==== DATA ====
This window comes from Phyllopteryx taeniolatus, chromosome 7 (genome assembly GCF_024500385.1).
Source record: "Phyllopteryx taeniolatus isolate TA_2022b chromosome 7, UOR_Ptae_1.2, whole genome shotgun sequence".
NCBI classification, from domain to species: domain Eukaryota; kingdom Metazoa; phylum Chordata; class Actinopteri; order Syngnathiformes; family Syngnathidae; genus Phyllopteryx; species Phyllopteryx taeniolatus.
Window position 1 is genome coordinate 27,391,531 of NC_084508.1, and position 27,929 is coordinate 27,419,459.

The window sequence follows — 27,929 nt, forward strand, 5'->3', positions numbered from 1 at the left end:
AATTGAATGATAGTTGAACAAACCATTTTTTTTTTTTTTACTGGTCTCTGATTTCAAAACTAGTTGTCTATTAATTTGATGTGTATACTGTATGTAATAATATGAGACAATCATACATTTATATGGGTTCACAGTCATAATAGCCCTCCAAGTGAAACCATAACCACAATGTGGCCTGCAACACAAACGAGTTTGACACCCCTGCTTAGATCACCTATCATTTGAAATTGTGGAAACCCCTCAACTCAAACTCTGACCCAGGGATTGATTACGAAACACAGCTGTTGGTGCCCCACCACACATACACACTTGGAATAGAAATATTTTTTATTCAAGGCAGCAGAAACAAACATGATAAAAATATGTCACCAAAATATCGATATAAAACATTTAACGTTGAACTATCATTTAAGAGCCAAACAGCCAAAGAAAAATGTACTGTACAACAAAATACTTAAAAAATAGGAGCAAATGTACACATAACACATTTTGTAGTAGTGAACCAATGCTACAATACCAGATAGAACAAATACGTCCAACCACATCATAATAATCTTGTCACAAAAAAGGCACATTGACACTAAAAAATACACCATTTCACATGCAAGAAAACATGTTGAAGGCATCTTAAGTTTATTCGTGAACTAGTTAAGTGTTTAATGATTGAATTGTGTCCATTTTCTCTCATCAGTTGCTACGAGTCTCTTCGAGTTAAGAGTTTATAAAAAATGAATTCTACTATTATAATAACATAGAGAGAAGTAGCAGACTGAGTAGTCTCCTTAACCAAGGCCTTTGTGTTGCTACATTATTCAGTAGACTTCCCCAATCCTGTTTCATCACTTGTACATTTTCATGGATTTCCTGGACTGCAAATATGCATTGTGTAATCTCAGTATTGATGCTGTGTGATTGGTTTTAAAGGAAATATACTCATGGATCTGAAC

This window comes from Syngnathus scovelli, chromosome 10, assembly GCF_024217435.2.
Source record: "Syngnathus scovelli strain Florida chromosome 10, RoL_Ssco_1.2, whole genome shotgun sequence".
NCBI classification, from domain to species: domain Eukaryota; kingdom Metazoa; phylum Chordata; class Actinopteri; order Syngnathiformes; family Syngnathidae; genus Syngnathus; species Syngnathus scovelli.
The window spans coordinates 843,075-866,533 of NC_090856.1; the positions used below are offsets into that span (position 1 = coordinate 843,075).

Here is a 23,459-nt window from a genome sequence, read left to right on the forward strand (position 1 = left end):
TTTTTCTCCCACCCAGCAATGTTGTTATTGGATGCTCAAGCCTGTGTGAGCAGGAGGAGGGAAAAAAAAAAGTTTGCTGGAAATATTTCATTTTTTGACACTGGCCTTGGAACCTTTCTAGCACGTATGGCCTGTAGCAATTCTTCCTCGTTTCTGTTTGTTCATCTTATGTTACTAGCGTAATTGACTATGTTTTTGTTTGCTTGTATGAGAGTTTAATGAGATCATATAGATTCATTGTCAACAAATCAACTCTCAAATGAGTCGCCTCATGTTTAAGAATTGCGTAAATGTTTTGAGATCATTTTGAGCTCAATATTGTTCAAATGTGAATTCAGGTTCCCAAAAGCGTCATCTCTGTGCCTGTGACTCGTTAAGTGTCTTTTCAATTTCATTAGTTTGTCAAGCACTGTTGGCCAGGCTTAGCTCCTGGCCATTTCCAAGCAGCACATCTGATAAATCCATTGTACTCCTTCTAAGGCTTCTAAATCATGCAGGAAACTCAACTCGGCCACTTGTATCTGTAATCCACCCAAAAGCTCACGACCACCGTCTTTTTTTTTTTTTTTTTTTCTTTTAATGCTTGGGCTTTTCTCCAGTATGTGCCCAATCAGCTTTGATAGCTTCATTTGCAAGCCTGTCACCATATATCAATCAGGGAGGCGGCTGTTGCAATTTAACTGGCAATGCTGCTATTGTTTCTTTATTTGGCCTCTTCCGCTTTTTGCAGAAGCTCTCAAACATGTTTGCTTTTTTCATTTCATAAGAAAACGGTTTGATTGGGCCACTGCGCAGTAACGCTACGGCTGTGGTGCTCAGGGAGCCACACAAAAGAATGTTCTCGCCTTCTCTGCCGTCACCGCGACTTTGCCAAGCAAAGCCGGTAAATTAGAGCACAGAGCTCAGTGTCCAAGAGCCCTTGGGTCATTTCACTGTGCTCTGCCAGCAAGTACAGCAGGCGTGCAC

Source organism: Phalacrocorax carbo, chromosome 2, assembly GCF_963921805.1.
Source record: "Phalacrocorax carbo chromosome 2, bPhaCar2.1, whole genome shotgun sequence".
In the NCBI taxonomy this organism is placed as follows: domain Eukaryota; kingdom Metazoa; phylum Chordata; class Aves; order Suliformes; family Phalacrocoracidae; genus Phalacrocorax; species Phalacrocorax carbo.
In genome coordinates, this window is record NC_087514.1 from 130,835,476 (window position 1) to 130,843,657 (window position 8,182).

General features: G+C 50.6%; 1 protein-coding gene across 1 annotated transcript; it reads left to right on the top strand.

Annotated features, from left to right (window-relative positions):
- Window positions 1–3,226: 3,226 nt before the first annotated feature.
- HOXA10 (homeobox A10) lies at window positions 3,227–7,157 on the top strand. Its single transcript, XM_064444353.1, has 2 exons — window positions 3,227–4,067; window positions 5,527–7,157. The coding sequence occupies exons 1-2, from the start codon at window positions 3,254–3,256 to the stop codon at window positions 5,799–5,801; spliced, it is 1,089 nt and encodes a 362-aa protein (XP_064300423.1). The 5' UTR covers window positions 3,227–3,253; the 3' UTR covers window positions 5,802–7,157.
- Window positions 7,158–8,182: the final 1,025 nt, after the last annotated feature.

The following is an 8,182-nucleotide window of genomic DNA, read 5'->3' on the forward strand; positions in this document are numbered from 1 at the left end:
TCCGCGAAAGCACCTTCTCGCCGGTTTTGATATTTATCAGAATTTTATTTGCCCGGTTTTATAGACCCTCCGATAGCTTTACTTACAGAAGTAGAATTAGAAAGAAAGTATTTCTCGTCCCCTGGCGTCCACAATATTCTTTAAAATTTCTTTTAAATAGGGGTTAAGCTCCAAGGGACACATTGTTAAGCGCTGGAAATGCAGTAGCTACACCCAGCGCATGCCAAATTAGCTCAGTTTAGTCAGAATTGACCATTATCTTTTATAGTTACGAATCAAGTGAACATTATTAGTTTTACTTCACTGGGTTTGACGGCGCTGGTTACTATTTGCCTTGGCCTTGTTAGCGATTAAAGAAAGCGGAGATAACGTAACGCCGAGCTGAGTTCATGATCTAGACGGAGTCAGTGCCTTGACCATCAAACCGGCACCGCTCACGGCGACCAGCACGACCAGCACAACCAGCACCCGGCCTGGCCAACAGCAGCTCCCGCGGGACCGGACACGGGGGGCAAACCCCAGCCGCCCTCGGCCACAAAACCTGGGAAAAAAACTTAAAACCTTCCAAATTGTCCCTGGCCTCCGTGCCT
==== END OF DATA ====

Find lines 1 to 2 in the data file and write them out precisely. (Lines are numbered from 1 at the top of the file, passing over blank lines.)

This window comes from Phyllopteryx taeniolatus, chromosome 7 (genome assembly GCF_024500385.1).
Source record: "Phyllopteryx taeniolatus isolate TA_2022b chromosome 7, UOR_Ptae_1.2, whole genome shotgun sequence".